Is Social Security a Ponzi Scheme?
Texas Govenor Rick Perry, in the Monday night CNN/Tea Party debate in Florida, stuck to his statement made at a presidential candidate debate in California last week. Perry said Social Security is a "Ponzi scheme to tell our kids that are 25 or 30 years old today, you're paying into a program that's going to be there. Anybody that's for the status quo with Social Security today is involved with a monstrous lie to our kids, and it's not right." Massachusetts Governor Mitt Romney attacked that statement.
Perry, in a USAToday Editorial, defended his position. In it he says, "Social Security's unfunded liability is calculated in the trillions of dollars. Last year, annual Social Security outlays exceeded annual revenues for the first time since 1983. The Congressional Budget Office projects that outlays will be roughly 5% greater than revenues over the next five years, worsening as more and more Baby Boomers retire. By 2037, retirees will only get roughly 76 cents back for every dollar that is put into Social Security unless reforms are implemented. Imagine how long a traditional retirement or investment plan could survive if it projected investors would lose 24% of their money?"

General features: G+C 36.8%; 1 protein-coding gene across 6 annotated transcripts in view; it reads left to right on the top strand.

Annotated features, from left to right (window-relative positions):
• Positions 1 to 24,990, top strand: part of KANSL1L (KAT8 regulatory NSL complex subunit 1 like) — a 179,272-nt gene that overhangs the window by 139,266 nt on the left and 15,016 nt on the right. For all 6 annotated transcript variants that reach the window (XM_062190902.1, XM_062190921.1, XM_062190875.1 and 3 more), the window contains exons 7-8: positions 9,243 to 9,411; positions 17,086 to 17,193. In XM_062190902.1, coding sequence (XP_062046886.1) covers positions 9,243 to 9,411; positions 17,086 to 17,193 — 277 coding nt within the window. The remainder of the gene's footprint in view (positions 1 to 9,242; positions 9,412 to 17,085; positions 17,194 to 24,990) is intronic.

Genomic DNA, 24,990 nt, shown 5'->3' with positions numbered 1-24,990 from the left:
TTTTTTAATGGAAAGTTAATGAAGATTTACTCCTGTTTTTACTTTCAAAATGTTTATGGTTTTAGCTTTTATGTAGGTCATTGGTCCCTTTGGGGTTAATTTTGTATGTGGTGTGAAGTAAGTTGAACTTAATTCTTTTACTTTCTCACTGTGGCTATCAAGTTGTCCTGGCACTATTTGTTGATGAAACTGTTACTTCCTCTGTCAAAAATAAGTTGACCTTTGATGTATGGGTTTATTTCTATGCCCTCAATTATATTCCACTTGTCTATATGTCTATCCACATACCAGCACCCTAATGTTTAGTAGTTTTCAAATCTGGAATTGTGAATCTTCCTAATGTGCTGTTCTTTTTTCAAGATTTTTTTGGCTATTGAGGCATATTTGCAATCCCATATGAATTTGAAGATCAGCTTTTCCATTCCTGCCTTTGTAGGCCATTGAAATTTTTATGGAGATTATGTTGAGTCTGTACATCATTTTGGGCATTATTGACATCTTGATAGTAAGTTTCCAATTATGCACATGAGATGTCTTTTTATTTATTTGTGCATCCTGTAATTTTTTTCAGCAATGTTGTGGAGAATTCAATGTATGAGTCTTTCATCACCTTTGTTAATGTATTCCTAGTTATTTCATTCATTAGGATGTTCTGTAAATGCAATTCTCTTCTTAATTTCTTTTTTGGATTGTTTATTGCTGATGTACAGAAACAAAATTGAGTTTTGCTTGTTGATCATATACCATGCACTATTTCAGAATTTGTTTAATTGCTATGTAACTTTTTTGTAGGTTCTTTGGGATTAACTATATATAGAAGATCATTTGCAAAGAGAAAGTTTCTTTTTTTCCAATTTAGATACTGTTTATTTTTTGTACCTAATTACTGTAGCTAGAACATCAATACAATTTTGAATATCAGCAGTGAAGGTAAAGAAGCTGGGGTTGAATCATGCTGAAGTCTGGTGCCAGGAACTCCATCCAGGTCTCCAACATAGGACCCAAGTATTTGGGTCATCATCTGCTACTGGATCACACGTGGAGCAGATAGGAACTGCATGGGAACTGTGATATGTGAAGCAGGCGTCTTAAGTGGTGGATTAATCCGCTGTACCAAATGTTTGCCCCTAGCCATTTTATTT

So, what term is/was used by the MSM now and in the past? In 2007, both Chris Matthews and (the late) Tim Russert referred to Social Security as a Ponzi scheme. Said Russert, "Everyone knows Social Security, as it's constructed, is not going to be in the same place it's going to be for the next generation, Democrats, Republicans, liberals, conservatives." Matthews responded, "It's a bad Ponzi scheme, at this point. Yeah."
Chris Matthews made another statement on September 8, 2011, during a discussion about Texas govenor Rick Perry, who got a lot of flak from Democrats and from fellow presidential candidates. Matthews, former Tip O’Neill aide, said that Social Security is remarkably similar to a Ponzi scheme.Continued on the next page